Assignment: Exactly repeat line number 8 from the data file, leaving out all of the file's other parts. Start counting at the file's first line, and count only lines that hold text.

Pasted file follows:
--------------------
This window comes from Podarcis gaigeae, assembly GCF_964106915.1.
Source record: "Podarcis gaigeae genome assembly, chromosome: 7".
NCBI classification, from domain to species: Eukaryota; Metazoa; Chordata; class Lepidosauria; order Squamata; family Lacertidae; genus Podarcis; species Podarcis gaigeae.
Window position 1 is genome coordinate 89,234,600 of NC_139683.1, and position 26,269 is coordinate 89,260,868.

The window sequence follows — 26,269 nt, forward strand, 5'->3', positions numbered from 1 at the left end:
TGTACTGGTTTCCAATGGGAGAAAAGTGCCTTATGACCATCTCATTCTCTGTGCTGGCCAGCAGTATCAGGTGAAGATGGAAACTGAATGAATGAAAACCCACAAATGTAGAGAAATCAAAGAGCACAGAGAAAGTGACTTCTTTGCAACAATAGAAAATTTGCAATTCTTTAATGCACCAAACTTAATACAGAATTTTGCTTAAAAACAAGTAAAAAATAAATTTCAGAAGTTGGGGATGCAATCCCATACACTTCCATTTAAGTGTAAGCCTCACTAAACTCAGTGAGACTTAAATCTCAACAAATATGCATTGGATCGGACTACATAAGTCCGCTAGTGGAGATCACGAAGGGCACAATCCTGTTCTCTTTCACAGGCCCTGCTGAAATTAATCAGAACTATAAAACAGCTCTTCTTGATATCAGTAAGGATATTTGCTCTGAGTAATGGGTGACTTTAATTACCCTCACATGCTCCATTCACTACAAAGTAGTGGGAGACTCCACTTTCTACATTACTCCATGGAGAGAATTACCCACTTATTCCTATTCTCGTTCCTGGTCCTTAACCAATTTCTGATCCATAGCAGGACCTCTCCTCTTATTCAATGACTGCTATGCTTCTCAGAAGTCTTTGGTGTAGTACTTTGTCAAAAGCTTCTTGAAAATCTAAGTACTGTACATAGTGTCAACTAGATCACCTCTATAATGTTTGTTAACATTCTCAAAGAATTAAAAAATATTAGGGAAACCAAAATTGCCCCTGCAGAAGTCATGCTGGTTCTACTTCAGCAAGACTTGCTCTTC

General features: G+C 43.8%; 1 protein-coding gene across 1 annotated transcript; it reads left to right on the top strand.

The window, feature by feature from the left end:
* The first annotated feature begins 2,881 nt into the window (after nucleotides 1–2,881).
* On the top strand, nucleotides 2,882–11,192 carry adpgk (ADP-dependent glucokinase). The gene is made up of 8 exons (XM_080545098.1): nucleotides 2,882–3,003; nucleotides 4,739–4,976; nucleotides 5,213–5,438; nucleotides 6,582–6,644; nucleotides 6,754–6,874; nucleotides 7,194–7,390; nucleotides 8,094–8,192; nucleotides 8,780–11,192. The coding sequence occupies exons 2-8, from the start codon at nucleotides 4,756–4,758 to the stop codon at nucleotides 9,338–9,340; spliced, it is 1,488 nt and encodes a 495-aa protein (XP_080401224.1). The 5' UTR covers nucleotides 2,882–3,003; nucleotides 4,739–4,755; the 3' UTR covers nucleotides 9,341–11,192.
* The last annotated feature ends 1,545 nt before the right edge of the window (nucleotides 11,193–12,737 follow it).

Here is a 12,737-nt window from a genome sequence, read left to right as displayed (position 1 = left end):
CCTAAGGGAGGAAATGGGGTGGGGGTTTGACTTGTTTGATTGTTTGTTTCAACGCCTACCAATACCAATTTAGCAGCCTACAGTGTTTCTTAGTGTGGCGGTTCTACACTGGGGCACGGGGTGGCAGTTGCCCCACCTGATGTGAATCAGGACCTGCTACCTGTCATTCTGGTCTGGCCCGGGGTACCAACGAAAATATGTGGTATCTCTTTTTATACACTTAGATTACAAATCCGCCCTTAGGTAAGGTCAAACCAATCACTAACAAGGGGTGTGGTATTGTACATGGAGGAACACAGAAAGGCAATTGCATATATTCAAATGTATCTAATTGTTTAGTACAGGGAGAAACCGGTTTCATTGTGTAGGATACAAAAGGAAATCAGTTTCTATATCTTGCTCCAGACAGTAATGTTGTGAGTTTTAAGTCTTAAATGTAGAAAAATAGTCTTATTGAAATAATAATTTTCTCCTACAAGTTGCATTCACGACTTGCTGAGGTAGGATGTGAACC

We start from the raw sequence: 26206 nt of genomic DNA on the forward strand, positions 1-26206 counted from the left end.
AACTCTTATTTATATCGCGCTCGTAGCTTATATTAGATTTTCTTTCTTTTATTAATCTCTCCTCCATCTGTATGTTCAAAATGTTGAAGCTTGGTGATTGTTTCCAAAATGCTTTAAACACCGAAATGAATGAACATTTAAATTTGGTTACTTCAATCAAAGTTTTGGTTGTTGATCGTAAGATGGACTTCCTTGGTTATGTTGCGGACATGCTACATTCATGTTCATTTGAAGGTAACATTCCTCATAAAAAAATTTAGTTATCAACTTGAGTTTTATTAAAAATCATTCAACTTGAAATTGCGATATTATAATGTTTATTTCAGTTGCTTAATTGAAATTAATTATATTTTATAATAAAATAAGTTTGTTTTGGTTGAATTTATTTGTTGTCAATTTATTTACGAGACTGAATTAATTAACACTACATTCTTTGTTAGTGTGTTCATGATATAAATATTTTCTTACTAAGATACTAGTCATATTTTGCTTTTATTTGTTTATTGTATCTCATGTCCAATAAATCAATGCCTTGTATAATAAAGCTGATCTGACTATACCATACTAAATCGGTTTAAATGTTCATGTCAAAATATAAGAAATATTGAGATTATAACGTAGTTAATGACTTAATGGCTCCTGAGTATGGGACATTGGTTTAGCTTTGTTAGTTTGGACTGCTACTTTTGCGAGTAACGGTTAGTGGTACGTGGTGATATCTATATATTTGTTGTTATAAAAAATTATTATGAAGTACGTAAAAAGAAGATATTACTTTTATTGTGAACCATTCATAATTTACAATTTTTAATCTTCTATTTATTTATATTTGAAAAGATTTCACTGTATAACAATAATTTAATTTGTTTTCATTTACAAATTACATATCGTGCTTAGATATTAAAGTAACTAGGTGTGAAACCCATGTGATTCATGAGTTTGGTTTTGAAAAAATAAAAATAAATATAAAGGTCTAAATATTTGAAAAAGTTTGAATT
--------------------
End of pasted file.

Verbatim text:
The window, feature by feature from the left end: